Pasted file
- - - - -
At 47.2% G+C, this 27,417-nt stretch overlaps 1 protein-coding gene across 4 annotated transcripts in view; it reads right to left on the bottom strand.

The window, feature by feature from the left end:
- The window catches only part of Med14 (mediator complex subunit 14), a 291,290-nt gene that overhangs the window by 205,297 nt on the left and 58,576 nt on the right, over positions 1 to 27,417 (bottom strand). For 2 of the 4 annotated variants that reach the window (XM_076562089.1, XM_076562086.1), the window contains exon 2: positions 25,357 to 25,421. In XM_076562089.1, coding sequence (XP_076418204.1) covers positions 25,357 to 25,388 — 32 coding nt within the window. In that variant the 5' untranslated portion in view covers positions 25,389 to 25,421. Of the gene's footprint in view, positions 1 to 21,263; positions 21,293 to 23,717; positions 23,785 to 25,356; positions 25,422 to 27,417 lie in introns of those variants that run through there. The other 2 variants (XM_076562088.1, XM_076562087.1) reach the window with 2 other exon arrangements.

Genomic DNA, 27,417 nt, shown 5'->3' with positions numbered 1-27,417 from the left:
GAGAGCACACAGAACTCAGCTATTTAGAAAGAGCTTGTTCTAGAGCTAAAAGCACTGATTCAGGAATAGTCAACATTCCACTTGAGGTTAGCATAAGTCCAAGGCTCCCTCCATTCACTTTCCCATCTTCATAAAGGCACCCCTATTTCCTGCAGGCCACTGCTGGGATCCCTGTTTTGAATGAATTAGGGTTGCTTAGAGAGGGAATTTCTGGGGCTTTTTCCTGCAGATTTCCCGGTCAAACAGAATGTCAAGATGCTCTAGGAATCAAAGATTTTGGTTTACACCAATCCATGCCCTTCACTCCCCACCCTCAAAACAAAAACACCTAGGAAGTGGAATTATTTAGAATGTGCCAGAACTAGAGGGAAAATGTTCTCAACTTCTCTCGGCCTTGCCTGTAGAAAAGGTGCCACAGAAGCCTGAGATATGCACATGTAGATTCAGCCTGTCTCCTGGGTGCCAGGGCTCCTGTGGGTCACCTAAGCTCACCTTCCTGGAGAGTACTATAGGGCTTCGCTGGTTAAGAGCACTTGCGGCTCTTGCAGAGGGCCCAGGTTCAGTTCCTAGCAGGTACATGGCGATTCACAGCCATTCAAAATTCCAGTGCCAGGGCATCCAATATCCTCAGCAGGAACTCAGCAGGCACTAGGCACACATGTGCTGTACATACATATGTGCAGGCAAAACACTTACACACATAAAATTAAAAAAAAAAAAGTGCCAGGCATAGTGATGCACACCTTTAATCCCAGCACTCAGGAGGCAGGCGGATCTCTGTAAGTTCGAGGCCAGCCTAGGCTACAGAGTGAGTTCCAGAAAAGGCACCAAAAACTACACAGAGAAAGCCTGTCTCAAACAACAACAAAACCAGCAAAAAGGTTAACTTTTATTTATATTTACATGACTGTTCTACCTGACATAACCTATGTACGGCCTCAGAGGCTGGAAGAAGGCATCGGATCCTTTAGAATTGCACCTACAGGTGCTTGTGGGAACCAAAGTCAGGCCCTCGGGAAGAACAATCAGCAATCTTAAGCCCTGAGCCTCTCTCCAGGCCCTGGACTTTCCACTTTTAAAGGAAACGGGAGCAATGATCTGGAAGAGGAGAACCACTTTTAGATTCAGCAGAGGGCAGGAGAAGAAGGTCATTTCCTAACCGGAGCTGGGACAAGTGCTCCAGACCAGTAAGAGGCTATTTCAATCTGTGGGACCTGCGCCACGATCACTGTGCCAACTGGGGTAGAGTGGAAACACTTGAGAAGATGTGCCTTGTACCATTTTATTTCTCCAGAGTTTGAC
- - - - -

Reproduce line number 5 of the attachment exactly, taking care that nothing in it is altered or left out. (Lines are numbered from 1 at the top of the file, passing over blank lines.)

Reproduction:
GAGAGCACACAGAACTCAGCTATTTAGAAAGAGCTTGTTCTAGAGCTAAAAGCACTGATTCAGGAATAGTCAACATTCCACTTGAGGTTAGCATAAGTCCAAGGCTCCCTCCATTCACTTTCCCATCTTCATAAAGGCACCCCTATTTCCTGCAGGCCACTGCTGGGATCCCTGTTTTGAATGAATTAGGGTTGCTTAGAGAGGGAATTTCTGGGGCTTTTTCCTGCAGATTTCCCGGTCAAACAGAATGTCAAGATGCTCTAGGAATCAAAGATTTTGGTTTACACCAATCCATGCCCTTCACTCCCCACCCTCAAAACAAAAACACCTAGGAAGTGGAATTATTTAGAATGTGCCAGAACTAGAGGGAAAATGTTCTCAACTTCTCTCGGCCTTGCCTGTAGAAAAGGTGCCACAGAAGCCTGAGATATGCACATGTAGATTCAGCCTGTCTCCTGGGTGCCAGGGCTCCTGTGGGTCACCTAAGCTCACCTTCCTGGAGAGTACTATAGGGCTTCGCTGGTTAAGAGCACTTGCGGCTCTTGCAGAGGGCCCAGGTTCAGTTCCTAGCAGGTACATGGCGATTCACAGCCATTCAAAATTCCAGTGCCAGGGCATCCAATATCCTCAGCAGGAACTCAGCAGGCACTAGGCACACATGTGCTGTACATACATATGTGCAGGCAAAACACTTACACACATAAAATTAAAAAAAAAAAAGTGCCAGGCATAGTGATGCACACCTTTAATCCCAGCACTCAGGAGGCAGGCGGATCTCTGTAAGTTCGAGGCCAGCCTAGGCTACAGAGTGAGTTCCAGAAAAGGCACCAAAAACTACACAGAGAAAGCCTGTCTCAAACAACAACAAAACCAGCAAAAAGGTTAACTTTTATTTATATTTACATGACTGTTCTACCTGACATAACCTATGTACGGCCTCAGAGGCTGGAAGAAGGCATCGGATCCTTTAGAATTGCACCTACAGGTGCTTGTGGGAACCAAAGTCAGGCCCTCGGGAAGAACAATCAGCAATCTTAAGCCCTGAGCCTCTCTCCAGGCCCTGGACTTTCCACTTTTAAAGGAAACGGGAGCAATGATCTGGAAGAGGAGAACCACTTTTAGATTCAGCAGAGGGCAGGAGAAGAAGGTCATTTCCTAACCGGAGCTGGGACAAGTGCTCCAGACCAGTAAGAGGCTATTTCAATCTGTGGGACCTGCGCCACGATCACTGTGCCAACTGGGGTAGAGTGGAAACACTTGAGAAGATGTGCCTTGTACCATTTTATTTCTCCAGAGTTTGAC